In late August I attended the third annual UX Australia conference in Sydney. The conference was well organised, enjoyable, informative, and peppered with a great mix of both local and international speakers. Topics were varied and covered the full breadth of the UX discipline, from designing for mobile to UX design in surgical environments. There was definitely something of value in every session that I attended. Not one was a dud.
There were some common themes running throughout the conference: multi-channel design, designing for mobile, and the role that UX plays in transforming the culture within a business. Here’s a summary of some of the highlights. Read more »
People are creatures of habit and this can introduce challenges should you want them to adopt a new behaviour. We all start forming and evolving our behaviours from the time we are born, and each of us will respond to different stimuli in our own unique way. Some of us can’t start their day without our morning coffee whereas others will reach for a cigarette as a first port of call. Some can’t fall asleep without a book in their hands and others like to leave their T.V. switched on. These behavioural differences are a big part of what makes us human.
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Something that I have noticed while working in the UX industry is that sometimes it feels like interaction designers are from Mars and visual designers are from Venus. Often during user-centred design projects there is a lack of understanding between the two species, which can have a huge effect on the overall success of a project. Read more »
Here’s something that may surprise you - user testing doesn’t help you innovate. For example, it’s unlikely that in the middle of a user test a participant is going to leap out their seat and shout “I’ve got it! This iPhone app is answering the wrong question! What you need to design is this!” Nope, participants are more likely to tell you about what they don’t understand or what they don’t like. Read more »
The deeper we get into the service design world the more methods we are finding that improve our ability to empathise with (and then create for) our target audiences. Service design, in a nutshell, is intentionally designing a customer’s experience to be wonderful no matter how they interact with your organisation. It is as much about designing great customer facing interactions as it is about the internal processes that enable that experience to be replicable and adaptable. Read more »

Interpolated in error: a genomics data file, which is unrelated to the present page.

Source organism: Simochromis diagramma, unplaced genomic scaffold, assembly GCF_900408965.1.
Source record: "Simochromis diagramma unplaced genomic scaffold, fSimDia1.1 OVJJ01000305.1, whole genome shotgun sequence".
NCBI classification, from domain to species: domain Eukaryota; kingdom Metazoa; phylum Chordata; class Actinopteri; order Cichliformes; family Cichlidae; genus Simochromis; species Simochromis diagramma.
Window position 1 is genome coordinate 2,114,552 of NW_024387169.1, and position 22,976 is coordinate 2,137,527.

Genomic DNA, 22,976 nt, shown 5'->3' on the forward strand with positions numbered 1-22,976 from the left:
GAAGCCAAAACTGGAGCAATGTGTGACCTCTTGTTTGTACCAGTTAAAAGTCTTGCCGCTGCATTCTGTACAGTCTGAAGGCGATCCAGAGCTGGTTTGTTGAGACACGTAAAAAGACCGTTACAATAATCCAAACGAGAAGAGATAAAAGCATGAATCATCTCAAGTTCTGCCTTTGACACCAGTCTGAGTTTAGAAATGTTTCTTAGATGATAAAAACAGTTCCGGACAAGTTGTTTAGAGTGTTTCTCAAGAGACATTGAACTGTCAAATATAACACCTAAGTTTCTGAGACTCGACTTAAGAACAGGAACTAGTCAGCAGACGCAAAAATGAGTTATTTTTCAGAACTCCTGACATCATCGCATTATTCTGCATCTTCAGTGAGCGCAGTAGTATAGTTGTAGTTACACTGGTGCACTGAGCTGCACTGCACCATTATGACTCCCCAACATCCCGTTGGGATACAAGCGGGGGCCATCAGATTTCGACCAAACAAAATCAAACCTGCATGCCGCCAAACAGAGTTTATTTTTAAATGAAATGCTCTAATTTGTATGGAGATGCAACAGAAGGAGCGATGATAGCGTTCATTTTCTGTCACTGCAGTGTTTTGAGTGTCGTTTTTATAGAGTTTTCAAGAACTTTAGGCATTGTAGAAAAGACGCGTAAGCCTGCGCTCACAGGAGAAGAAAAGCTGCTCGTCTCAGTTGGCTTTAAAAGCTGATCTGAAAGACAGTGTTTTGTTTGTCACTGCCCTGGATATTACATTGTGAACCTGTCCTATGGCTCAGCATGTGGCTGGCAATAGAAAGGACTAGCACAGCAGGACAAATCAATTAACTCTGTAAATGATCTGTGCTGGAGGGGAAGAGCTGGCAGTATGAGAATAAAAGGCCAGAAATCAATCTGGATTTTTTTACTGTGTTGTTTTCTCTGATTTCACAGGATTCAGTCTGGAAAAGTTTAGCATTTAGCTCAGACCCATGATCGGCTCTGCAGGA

In the mid-80s, a new radiation therapy machine called the Therac-25 was introduced to treat people with cancer. During treatment the machine would often show cryptic error messages like “malfunction 47″ and “vtilt”. These messages would occur up to 40 times a day, and they rarely involved patient safety.
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Recently I was driving in France, and got a bit…lost. At the next village I pulled into the petrol station, walked up to the matronly woman at the counter, and asked to buy a road map. She stared at me blankly. I checked my phrasebook and tried again. “Non”, she said this time, waving her arm to encompass the whole shop, “pas de cartes ici”.
I left there shaking my head. No maps at a petrol station? The next petrol station was the same – “pas de cartes”. Clearly, my idea of what a petrol station should sell was different from the French model.
So what does this have to do with usability? Read more »
Regular readers of our newsletter and attendees at our breakfast briefings will have noticed that we’re passionate about Service Design here at Optimal Usability and want to be the go-to guys for Service Design in New Zealand.
UX Australia’s Service Design 2011 one day conference offered us a chance to take the temperature of Service Design in Australia and see if we Kiwis measure up. In short I think we more than measure up, but nevertheless there were some interesting learnings to take home from some great presentations which I’d like to share with you. Read more »
A design project can be a lot like climbing a mountain; it is hard work and takes a lot of time and effort. As an Interaction Designer here at Optimal Usability I am exposed to incredibly smart people every day who work in a wide variety of industries, and all too often I hear examples of where they have climbed mountains only to feel a sense of disappointment after reaching the top and realising that the view would have been better from a different mountain.
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Most of us have at least heard of anthropology and ethnography, but how many of you have considered using it in your projects? If I were to guess, I’d say not many, which is what I’m hoping to change with this brief article.
In the broadest and most literal sense, anthropology is the study of human beings: What defines being human? How did we evolve to where we are today? What separates us from animals? What differentiates groups of humans from each other? In what ways are humans similar across cultures and societies? To answer these questions, anthropologists look to those boring yet extremely complex everyday experiences that we all go through.
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